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Pitino A True Hall of Famer

Wednesday, April 10, 2013

 

Rick Pitino celebrates winning his second National Championship.

For Rick Pitino, I guess you could say things have come full circle.

The head coach of the Louisville Cardinals just led his team to the National Championship Monday night becoming the first coach in history to lead two different programs to the National Title.

But on the same day that Pitino led his team to the championship, he also learned that he would be one of 12 people inducted into the Basketball Hall of Fame in Springfield, Massachusetts this September.

It’s somewhat ironic that Pitino will return to Western Massachusetts to be enshrined, because many of the seeds of his spectacular career were sewn in the Bay State and right here in Providence.

As a young high school student from Long Island, Pitino decided to attend UMass-Amherst where he was a standout guard for Jack Leaman and the Minutemen from 1970-1974.

When Pitino left UMass, his 329 career assists ranked him second all-time in that category in program history. That total has since been pushed down to 11th on the all-time list.

But Pitino’s four years in Amherst aren’t his only tie to the state of Massachusetts. His illustrious career as a head coach started at Boston University where he coached the Terriers men’s basketball program from 1978-1983. He led the program to its first NCAA Tournament appearance in 24 years.

Pitino's PC days

After serving as an assistant coach for the New York Knicks in the NBA from 1983-1985, Pitino came to Providence to coach the Friars.

In just two short years, Pitino took PC fans on a magical ride all the way to the Final Four where they eventually lost to Syracuse in the national semifinals.

That great and unexpected run by PC helped land Pitino the head coaching gig for the Knicks where he coached for two seasons from 1987-1989.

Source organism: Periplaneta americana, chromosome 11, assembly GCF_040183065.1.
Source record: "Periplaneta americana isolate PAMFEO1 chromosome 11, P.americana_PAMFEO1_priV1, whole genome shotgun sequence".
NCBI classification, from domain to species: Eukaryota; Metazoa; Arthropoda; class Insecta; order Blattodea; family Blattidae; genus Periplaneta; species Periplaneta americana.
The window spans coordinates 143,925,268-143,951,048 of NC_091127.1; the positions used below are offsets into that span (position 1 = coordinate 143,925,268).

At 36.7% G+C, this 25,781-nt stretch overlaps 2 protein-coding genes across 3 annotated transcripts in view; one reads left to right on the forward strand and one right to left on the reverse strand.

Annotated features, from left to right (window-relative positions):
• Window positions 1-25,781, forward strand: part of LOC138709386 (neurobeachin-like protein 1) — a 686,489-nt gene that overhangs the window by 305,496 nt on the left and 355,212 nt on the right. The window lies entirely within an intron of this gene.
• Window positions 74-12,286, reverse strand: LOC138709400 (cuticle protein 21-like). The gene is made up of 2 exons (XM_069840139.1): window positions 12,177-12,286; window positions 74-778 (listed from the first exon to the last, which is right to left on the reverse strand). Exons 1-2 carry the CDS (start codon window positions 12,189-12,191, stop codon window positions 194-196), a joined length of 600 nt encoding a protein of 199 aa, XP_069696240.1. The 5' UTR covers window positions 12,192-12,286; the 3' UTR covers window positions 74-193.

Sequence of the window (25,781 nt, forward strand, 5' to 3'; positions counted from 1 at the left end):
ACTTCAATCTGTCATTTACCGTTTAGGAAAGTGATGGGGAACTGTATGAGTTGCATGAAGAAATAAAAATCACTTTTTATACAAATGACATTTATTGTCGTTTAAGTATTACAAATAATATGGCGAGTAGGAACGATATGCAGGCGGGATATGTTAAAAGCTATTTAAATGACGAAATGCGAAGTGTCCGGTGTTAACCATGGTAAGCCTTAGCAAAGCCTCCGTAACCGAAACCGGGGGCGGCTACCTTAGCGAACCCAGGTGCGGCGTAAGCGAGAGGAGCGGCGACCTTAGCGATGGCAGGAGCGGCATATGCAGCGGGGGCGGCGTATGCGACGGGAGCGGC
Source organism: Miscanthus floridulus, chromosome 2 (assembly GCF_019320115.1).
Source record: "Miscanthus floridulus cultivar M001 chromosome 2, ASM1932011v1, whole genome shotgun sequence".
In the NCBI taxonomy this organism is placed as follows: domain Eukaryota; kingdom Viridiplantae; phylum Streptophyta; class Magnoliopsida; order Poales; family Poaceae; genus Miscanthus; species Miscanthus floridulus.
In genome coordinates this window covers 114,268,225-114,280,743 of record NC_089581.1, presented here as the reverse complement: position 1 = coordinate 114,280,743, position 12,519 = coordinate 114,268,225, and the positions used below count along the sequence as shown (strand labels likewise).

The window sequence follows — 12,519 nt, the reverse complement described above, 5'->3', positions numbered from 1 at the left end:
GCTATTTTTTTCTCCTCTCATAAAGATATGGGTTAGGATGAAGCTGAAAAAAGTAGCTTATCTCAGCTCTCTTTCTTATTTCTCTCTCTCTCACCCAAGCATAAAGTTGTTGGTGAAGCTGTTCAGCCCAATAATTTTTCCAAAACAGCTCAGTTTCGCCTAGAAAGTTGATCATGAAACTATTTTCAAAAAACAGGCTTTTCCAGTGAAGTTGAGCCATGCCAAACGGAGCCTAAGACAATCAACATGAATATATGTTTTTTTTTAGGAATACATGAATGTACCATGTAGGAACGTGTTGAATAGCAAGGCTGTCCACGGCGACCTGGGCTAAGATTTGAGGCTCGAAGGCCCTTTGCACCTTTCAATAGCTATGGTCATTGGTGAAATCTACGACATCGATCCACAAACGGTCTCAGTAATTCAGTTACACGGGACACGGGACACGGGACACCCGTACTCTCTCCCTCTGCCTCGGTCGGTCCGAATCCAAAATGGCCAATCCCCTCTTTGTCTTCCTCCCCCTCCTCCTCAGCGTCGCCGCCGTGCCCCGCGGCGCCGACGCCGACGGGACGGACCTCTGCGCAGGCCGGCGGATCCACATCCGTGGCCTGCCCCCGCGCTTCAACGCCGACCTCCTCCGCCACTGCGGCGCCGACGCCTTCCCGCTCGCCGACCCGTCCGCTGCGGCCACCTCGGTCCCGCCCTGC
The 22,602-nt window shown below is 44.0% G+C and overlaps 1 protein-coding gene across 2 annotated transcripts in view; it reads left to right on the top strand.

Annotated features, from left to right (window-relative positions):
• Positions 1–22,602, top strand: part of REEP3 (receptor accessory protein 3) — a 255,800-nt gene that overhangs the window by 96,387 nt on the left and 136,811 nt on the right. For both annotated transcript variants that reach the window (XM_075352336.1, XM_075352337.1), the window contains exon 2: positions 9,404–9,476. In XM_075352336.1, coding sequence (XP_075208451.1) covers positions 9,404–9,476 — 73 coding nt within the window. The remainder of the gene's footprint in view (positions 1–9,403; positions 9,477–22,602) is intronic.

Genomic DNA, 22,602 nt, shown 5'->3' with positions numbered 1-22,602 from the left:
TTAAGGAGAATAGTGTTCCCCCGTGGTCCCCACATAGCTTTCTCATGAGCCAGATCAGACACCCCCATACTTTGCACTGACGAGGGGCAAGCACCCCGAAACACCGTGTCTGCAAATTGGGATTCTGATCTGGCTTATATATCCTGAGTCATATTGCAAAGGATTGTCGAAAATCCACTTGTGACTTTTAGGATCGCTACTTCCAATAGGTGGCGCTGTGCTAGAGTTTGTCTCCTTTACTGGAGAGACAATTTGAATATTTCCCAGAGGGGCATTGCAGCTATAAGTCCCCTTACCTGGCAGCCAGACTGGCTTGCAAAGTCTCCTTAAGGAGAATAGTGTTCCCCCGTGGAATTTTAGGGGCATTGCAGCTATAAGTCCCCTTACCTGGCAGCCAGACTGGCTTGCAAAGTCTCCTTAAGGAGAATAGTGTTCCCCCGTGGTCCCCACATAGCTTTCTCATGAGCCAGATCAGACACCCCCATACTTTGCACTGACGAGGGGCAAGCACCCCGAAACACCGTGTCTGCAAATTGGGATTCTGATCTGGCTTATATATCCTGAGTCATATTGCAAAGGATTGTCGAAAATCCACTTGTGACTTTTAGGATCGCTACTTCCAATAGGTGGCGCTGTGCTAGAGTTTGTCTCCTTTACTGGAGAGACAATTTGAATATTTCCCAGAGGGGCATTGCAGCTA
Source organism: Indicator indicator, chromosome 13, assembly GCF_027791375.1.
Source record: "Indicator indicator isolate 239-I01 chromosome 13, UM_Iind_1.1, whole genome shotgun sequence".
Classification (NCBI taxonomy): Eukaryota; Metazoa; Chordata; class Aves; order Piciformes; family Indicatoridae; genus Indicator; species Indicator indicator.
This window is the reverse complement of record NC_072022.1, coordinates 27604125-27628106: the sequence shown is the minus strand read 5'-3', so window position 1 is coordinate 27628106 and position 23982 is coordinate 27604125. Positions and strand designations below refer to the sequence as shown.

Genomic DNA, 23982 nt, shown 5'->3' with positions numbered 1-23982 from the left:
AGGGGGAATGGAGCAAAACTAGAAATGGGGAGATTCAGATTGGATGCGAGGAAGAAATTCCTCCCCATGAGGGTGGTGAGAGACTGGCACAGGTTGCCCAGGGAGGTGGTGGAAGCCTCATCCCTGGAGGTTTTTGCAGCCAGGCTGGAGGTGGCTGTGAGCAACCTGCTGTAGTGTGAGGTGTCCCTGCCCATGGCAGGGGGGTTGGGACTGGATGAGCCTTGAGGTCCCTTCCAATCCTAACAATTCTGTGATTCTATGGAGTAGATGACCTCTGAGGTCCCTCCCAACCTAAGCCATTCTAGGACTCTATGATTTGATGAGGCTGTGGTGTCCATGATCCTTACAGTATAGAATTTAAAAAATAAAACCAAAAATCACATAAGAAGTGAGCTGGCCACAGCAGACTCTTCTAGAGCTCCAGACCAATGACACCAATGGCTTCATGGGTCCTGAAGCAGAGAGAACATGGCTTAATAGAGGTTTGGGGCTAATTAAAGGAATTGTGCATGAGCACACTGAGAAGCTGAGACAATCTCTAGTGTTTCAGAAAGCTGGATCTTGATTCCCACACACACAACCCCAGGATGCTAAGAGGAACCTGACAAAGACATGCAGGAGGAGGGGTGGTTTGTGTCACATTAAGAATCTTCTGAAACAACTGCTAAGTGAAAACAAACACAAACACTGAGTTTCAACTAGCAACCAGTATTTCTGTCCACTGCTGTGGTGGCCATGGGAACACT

From there it was back to the college game and Kentucky where he would resurrect a Kentucky program that was in disarray eventually leading them to the National Championship in 1996.

The following year, Pitino would head back to New England and the NBA to try another reclamation project. He would try to restore pride to the Boston Celtics franchise.

Unfortunately, he was unable to work his magic with the Celtics from 1997-2001 for a couple of reasons.

First, Pitino and the Celtics were very unlucky in the 1997 NBA Draft Lottery when the ping pong balls didn’t bounce their way. Despite having the best chance to secure the top overall pick, it was San Antonio who got it allowing them the right to draft star center Tim Duncan.

Pitino's days with the Celtics were a struggle

What followed were some very good draft picks by Pitino and the Celtics. Players like Chauncey Bullups, Paul Pierce and Joe Johnson were all drafted on Pitnino’s watch. However, his impatience for wanting to turn the franchise around led to him getting rid of some of those star players and it never worked for Pitino in Boston which is why he headed back to the college game and the University of Louisville in 2001.

While his time as president and head coach of the Boston Celtics represents the only blemish on his otherwise stellar basketball coaching resume’, he does deserve the benefit of the doubt.

First, had Pitino and the Celtics landed Duncan, he would have likely coached the Celtics to multiple championships and may still be in Boston today.

Secondly, his overwhelming success at every other stop makes him a cinch for the Basketball Hall of Fame.
 

 

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Comments:

Bobby Townsend

OH PLEASE!!!!

Scott Cordischi

Please what? You mean Pitino is not a hall of fame coach? I beg to differ!

Bobby Townsend

When adulterers, liars, cheaters and basically nothing more than a self promoter, the basketball Hall-of-Fame loses all it credibility. I don't care how many games, championships he wins.

Scott Cordischi

If you're going to take all such offenders out of each sports HOF's, there probably wouldn't be too many people enshrined in any of them!

Bobby Townsend

That's why I say the HOF loses all credibility. I try to be the best trustworthy individual I can be yet I am in no HOF.

Scott Cordischi

Bobby:

Unfortunately, there if no "Good Guy Hall of Fame" or you'd probably be in it. This is the Basketball Hall of Fame and Pitino's professional accomplishments warrant induction in my opinion. Now, if he committed a serious crime like murder, I could see keeping him out. But that's not the case here.

Scott Cordischi

I meant there "is" no "Good Guy HOF"




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